Les Misrables: A Grand, Romantic Alternative to Game of Thrones

There are no musical numbers in PBS’s Les Miserables , but that doesn’t mean this new six-part “Masterpiece” miniseries–produced by the BBC, and taking Victor Hugo’s acclaimed 1862 novel as its direct source–doesn’t sing a rousing( figurative) ballad of angry men. An exceptional adjustment of its classic substance, it resounds with nerve, repugnance and intricacy, eschewing revisionist prospers to reliably recount its fateful 19 th-century saga about man’s darkest impulses–and, likewise, his capacity for redemption.

The price of autonomy is high-flown in Les Miserables , and so too is the cost of transformative change, both personal and political. That topic is front-and-center throughout this latest take on Hugo’s tale, which evades massive alterations in favor of a straightforward and arousing approaching. Precisely to be prepared by Andrew Davies, previously responsible for the BBC’s Middlemarch , Vanity Fair , Pride and Prejudice , Bleak House and War and Peace ( as well as the original House of Cards and Bridget Jones’ Diary ), and competently helmed by Tom Shankland, it abridges little of crucial importance. As a outcome, it allows Hugo’s potent human drama–and sterling performances from Dominic West, David Oyelowo and Lily Collins–to carry it from wretched start to inspiring conclusion.

Premiering April 14 on PBS, after which it will be contained( beginning May 20) to binge in its entirety on the Masterpiece Prime Video Channel on Amazon, Davies and Shankland’s series streamlines its story’s chronology, opening on a June 1815 battlefield where, with Napoleon’s forces in ruins, Thenardier( Adeel Akhtar) are an attempt to cheat the corpse of Colonel Pontmercy( Henry Lloyd-Hughes ). When Pontmercy turns out to be alive, Thenardier pretends to be saving him–thus earning from Pontmercy “peoples lives” obligation. Meanwhile in Paris, royalist Monsieur Gillenormand( David Bradley) curses his Bonapartist son Pontmercy to anyone who will listen, including his grandson Marius. And in the Toulon prison hulks, a convict identified Jean Valjean( West) strives to finish his 19 -year sentence( for stealing a loaf of bread) under the tyrannical picket of Javert( Oyelowo )– two men whose routes are destined to repeatedly cross over the course of the ensuing decades.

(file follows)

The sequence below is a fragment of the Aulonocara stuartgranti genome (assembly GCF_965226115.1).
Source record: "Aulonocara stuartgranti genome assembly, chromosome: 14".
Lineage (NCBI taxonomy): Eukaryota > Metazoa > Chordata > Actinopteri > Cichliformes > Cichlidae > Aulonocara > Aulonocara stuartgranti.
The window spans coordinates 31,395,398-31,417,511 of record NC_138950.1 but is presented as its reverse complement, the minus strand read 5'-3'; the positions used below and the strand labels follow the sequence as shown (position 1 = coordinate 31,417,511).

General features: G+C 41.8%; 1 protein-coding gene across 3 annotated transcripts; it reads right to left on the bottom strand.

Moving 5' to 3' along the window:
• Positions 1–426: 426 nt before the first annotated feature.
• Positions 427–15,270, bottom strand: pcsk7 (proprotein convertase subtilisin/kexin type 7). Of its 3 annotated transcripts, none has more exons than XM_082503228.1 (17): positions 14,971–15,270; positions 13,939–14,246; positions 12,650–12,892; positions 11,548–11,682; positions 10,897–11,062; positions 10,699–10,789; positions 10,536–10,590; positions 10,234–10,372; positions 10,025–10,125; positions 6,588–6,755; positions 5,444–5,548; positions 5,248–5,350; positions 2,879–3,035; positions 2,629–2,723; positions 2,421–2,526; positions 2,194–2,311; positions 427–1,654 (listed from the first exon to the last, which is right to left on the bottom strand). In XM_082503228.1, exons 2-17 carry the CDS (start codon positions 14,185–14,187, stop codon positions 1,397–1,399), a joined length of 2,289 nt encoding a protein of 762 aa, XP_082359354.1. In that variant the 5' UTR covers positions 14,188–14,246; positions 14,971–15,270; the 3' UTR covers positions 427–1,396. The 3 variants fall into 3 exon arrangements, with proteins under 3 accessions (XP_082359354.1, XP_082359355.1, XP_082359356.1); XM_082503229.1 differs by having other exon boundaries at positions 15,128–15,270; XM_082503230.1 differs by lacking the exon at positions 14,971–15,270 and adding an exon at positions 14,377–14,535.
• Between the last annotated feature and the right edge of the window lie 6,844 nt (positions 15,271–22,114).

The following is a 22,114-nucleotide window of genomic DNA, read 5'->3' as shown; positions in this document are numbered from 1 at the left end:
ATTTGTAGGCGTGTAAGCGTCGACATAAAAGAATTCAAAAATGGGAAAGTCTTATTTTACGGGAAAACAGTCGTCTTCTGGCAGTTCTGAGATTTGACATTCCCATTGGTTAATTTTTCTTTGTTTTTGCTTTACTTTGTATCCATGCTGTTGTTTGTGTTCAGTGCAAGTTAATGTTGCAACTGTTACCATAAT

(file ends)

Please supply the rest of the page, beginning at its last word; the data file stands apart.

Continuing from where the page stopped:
” Men like us have only two alternatives: to prey on society or to guard it. You opted the former, I choice the latter ,” Javert tells Valjean, thereby establishing his notion that one’s inherent good/ evil nature is set at birth, as well as Les Miserables ‘ central conflict. Anyone who’s speak Hugo’s novel or ensure the smash Broadway musical are all aware that considerable suffering awaits both, as Valjean will respond to life’s cruelty by stealing candlesticks from a Bishop( Derek Jacobi) and, worse, a coin from young Petit-Gervais( Henry Lawfull ), and Javert will fume over his inability to catch Valjean. Misery will also befall Fantine( Collins ), a young seamstress who’s left with child by a heartless aristocratic playboy and, to support herself and her baby, will leave her daughter Cosette in the care of the dastardly Thenardier and his wife( newly minted Best Actress Oscar winner Olivia Colman ), whose hunger for money–and fondness for cheating suckers out of it–is matched simply by their abusiveness.